An outbreak of El Tor biotype cholera occurring in a rural village in Irian Jaya, Indonesia was evaluated for risk factors associated with death from cholera. Among those dying in the village during the epidemic, a significant association between membership in one of the five tribal groups in the village complex was associated with an elevated risk of suffering a cholera death (odds ratio = 5.9). Interviews with members of the decedents' families revealed a very strong association (odds ratio = 11.6) between risk of cholera death and having attended the two day funeral of a woman who died of a cholera-like illness a few days prior to an outbreak of cholera-like diarrheal disease in the village complex. Recent flooding may have contributed to the creation of an environment conducive to cholera transmission.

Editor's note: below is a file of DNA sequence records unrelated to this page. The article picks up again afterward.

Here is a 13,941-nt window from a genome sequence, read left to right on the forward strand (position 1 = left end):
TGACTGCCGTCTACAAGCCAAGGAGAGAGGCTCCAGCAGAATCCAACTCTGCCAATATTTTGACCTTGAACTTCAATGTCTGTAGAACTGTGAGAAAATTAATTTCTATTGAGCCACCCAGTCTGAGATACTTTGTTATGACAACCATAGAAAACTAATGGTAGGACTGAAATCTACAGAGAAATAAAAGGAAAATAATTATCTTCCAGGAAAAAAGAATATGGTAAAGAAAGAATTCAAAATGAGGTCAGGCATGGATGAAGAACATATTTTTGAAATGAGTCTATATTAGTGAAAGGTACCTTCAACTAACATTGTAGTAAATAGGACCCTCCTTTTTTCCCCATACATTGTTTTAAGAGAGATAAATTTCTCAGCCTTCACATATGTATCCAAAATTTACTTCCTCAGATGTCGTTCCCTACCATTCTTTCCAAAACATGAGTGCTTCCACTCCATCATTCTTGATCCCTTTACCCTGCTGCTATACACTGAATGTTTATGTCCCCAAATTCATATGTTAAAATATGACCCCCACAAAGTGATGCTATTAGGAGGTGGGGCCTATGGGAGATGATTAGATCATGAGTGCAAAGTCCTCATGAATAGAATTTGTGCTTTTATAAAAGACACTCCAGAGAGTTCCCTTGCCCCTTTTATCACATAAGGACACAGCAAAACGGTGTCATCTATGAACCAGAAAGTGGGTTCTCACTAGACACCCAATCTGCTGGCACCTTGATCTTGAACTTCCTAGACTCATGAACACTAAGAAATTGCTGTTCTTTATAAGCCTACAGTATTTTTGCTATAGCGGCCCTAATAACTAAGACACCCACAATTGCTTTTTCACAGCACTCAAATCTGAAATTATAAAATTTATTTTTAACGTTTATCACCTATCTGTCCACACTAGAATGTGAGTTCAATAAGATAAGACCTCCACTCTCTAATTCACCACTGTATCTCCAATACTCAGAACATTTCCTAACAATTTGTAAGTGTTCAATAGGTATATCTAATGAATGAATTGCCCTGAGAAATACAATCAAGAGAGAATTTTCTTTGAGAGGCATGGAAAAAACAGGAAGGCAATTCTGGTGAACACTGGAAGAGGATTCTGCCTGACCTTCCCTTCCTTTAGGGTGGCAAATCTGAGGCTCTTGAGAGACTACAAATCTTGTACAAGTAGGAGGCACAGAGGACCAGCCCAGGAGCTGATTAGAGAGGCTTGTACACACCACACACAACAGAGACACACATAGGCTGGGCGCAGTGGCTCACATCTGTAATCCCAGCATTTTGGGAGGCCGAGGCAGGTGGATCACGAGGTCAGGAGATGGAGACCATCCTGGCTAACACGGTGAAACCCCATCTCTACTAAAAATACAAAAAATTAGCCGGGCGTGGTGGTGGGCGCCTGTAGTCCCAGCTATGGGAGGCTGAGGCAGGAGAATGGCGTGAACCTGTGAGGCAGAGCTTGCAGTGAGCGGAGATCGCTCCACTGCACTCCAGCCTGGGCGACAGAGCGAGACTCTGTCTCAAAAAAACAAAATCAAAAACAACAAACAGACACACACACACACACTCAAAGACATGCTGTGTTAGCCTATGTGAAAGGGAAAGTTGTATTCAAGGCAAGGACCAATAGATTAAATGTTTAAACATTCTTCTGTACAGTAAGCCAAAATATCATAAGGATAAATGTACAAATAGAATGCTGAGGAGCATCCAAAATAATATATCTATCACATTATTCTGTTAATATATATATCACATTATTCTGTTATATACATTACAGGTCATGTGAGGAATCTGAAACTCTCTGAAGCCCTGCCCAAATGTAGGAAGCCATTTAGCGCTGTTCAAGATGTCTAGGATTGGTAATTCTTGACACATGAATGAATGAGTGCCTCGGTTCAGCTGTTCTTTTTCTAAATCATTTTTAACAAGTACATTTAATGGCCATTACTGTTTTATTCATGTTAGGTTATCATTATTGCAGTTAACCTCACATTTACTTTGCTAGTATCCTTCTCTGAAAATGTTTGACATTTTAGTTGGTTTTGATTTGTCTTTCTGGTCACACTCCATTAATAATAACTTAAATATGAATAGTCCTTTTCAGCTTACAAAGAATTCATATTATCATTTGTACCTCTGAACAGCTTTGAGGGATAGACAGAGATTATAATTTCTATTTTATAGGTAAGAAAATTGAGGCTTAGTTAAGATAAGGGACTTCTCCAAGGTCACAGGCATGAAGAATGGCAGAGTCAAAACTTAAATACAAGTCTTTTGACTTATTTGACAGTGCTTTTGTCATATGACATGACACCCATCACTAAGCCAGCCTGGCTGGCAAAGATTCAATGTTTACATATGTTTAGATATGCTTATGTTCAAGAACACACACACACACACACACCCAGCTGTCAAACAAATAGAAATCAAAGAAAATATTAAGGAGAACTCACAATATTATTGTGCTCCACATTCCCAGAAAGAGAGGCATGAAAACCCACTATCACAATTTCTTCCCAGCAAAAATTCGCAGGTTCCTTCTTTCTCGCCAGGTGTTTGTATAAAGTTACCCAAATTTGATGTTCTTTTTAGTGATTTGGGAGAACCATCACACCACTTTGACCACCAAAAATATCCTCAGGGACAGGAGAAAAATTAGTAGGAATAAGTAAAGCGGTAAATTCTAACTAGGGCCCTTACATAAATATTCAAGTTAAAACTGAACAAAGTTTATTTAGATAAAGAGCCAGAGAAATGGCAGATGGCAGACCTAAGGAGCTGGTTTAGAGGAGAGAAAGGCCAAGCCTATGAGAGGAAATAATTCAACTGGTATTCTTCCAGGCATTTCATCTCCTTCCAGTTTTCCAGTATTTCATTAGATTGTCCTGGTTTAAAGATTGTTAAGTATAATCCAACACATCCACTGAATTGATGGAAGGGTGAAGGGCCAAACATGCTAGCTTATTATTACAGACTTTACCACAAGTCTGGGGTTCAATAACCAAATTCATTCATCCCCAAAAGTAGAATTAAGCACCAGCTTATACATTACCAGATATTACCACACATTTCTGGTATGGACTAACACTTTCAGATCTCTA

|Number of pages
|Southeast Asian Journal of Tropical Medicine and Public Health
|Published - Sep 1998
ASJC Scopus subject areas
- Public Health, Environmental and Occupational Health
- Infectious Diseases